9.
Curr Heart Fail Rep ; 16(1): 12-20, 2019 02.
Artigo em Inglês | MEDLINE | ID: mdl-30828762

RESUMO

PURPOSE OF REVIEW: Acute heart failure accounts for over one million hospital discharges annually. Current guidelines suggest treatments for AHF should begin "without delay" but this time interval has not been clearly defined. RECENT FINDINGS: Data suggest that certain treatments such as earlier treatment with diuretics and vasodilators may improve patient symptom relief, morbidity, and mortality. Secondary analyses of clinical trials of novel treatments under development have not shown similar results. The data are equivocal regarding the impact of early treatment in AHF on in-hospital and long-term morbidity and mortality. Improved clinical trial designs will help answer when and if "early" treatment should begin and whether it impacts short- and long-term outcomes in AHF.

10.
Acad Emerg Med ; 26(3): 303-316, 2019 03.
Artigo em Inglês | MEDLINE | ID: mdl-30667132

RESUMO

OBJECTIVES: Organizations to promote career networking and mentorship among women are recommended as a best practice to support the recruitment and retention of women physicians; however, the impact of such organizations is unknown. Our primary objective is to describe the impact of a national woman-focused organization for academic emergency physicians on retention and advancement. METHODS: We conducted semistructured interviews of past and present organization leaders, as well as members at varying stages in their careers. Physicians with experience in qualitative methods conducted interviews and coded all transcripts using inductive content analysis techniques. Themes were reviewed and discussed to ensure consensus. RESULTS: We performed 17 interviews lasting 20 to 30 minutes each, resulting in 476 total minutes of transcript. Participants represented varying stages of career experience, ranging from 2 to 35 years since residency completion (median = 9.5 years). Median years of participation in the woman-focused organization was 10 years. Over half (53%) of participants were past presidents of the organization. The dominant themes encompassed facilitating academic advancement through scholarly productivity, leadership experiences, awards, and promotions; mentorship and sponsorship; peer support and collaborations; reduced professional isolation; and initiatives to address systemic gender inequities and challenges, including strategies to navigate bias, promote pay equity, and advocate for family-friendly workplace policies. DISCUSSION: Active participation in a woman-focused professional organization enhances members' career retention and advancement by creating opportunities and relationships that facilitate leadership, enabling scholarly work to advance equity and inclusion, and cultivating a sense of belonging. While challenges and barriers persist, the myriad benefits of a women-focused professional organization reported by members and leaders represent important steps toward greater equity for women and other underrepresented groups in academic medicine.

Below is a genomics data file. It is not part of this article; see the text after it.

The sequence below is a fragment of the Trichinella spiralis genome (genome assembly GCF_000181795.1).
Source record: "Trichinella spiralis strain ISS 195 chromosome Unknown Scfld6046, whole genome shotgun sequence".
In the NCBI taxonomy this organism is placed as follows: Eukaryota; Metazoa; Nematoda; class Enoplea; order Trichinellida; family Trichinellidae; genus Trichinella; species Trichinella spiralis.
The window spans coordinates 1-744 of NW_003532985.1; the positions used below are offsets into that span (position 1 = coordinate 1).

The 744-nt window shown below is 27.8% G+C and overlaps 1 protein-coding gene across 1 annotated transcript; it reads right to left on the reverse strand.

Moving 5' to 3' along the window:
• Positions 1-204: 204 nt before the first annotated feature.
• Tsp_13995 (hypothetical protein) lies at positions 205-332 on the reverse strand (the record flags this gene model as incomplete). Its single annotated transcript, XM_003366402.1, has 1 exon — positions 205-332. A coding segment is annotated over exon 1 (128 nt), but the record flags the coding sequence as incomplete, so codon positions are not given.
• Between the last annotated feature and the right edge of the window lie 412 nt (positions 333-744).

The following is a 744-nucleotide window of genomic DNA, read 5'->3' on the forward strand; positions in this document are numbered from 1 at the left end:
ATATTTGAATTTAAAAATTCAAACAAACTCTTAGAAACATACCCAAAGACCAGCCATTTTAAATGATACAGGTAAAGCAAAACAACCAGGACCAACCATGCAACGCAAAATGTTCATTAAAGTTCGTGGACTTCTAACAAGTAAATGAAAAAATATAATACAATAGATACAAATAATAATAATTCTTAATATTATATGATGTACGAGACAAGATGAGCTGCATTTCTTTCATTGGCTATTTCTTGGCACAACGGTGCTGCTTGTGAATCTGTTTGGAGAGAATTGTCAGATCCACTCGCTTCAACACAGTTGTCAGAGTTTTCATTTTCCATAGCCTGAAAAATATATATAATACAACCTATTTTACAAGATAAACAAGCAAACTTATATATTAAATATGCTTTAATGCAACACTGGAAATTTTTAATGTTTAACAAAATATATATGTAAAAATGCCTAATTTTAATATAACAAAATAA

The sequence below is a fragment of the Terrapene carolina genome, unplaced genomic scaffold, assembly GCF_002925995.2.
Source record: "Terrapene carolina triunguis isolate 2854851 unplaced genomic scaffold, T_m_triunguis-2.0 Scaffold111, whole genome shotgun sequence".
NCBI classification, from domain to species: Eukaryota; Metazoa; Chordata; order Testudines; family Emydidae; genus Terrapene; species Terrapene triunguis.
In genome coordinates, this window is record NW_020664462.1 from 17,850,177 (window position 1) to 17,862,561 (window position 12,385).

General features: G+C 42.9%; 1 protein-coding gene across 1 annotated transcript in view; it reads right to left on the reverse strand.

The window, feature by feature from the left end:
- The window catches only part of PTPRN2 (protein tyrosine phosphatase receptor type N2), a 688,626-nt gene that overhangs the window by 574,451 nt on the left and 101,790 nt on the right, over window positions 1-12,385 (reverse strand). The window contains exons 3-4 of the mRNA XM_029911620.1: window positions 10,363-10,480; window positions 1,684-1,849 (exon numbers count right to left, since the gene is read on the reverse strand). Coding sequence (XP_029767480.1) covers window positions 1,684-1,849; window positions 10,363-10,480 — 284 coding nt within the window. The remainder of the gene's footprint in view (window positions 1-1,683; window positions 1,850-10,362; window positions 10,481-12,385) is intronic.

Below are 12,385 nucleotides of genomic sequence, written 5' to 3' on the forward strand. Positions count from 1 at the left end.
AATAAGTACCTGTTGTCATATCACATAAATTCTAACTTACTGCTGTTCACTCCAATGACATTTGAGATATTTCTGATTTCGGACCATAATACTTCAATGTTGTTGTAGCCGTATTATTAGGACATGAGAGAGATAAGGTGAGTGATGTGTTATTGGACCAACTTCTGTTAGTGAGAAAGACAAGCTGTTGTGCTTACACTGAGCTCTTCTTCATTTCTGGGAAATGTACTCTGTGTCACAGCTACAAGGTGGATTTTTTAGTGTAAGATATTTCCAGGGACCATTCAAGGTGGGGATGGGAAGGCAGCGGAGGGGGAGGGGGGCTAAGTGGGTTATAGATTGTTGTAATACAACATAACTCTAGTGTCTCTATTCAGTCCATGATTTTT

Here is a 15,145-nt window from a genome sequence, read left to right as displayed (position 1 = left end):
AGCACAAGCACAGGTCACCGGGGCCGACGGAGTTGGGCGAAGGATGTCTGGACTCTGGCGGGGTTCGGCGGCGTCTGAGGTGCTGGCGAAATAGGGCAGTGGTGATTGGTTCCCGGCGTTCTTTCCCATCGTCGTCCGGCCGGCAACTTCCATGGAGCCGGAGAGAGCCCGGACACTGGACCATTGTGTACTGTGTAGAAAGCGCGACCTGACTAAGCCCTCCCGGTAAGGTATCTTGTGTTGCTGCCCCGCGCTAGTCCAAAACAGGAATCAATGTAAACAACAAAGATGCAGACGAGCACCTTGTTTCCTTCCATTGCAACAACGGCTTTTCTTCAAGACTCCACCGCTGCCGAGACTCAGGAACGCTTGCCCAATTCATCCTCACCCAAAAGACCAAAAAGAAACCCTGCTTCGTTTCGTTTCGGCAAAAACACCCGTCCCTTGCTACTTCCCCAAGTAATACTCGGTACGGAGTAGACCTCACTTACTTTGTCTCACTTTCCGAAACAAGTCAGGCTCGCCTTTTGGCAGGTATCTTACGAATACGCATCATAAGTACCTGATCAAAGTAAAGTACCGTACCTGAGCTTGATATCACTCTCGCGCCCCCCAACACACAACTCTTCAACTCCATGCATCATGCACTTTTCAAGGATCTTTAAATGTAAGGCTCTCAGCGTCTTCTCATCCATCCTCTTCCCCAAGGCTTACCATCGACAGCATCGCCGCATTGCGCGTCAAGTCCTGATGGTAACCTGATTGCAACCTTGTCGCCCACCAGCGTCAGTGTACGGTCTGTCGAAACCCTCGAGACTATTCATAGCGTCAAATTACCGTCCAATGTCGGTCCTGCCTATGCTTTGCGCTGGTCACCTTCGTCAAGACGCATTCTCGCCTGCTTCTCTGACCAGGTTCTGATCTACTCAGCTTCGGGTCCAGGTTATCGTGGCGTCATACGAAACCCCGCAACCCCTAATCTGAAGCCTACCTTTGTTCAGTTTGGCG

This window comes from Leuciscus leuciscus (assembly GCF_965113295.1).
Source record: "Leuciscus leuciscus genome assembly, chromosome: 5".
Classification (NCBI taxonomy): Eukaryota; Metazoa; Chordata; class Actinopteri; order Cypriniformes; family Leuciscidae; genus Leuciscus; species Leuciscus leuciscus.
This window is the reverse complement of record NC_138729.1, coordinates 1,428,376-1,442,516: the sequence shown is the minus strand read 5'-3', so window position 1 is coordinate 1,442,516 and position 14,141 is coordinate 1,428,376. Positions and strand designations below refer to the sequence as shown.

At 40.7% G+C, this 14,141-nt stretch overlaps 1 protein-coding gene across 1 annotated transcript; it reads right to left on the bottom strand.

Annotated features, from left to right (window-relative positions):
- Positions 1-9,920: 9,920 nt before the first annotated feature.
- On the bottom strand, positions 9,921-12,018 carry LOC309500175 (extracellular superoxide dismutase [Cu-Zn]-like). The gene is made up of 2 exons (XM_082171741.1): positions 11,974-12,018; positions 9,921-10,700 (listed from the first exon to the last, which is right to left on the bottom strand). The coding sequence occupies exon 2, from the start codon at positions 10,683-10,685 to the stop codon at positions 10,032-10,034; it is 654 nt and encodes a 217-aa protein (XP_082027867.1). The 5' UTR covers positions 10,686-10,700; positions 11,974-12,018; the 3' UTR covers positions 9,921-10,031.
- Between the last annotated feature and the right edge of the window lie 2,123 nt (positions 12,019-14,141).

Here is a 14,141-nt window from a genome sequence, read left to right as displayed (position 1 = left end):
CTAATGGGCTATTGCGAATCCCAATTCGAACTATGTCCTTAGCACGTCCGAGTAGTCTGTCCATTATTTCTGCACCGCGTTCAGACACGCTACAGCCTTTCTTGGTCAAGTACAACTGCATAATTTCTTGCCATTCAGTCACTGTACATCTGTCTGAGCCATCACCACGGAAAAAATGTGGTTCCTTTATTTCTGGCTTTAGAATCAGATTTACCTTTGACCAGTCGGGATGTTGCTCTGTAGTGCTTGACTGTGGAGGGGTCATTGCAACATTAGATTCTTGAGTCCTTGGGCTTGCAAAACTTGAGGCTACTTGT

11.
Am J Emerg Med ; 37(5): 869-872, 2019 05.
Artigo em Inglês | MEDLINE | ID: mdl-30361153

RESUMO

Almost 20% of patients with syncope will experience another event. It is unknown whether recurrent syncope is a marker for a higher or lower risk etiology of syncope. The goal of this study is to determine whether older adults with recurrent syncope have a higher likelihood of 30-day serious clinical events than patients experiencing their first episode. METHODS: This study is a pre-specified secondary analysis of a multicenter prospective, observational study conducted at 11 emergency departments in the US. Adults 60 years or older who presented with syncope or near syncope were enrolled. The primary outcome was occurrence of 30-day serious outcome. The secondary outcome was 30-day serious cardiac arrhythmia. In multivariate analysis, we assessed whether prior syncope was an independent predictor of 30-day serious events. RESULTS: The study cohort included 3580 patients: 1281 (35.8%) had prior syncope and 2299 (64.2%) were presenting with first episode of syncope. 498 (13.9%) patients had 1 prior episode while 771 (21.5%) had >1 prior episode. Those with recurrent syncope were more likely to have congestive heart failure, coronary artery disease, previous diagnosis of arrhythmia, and an abnormal ECG. Overall, 657 (18.4%) of the cohort had a serious outcome by 30 days after index ED visit. In multivariate analysis, we found no significant difference in risk of events (adjusted odds ratio 1.09; 95% confidence interval 0.90-1.31; p = 0.387). CONCLUSION: In older adults with syncope, a prior history of syncope within the year does not increase the risk for serious 30-day events.

12.
Am J Emerg Med ; 37(4): 685-689, 2019 04.
Artigo em Inglês | MEDLINE | ID: mdl-30017687

RESUMO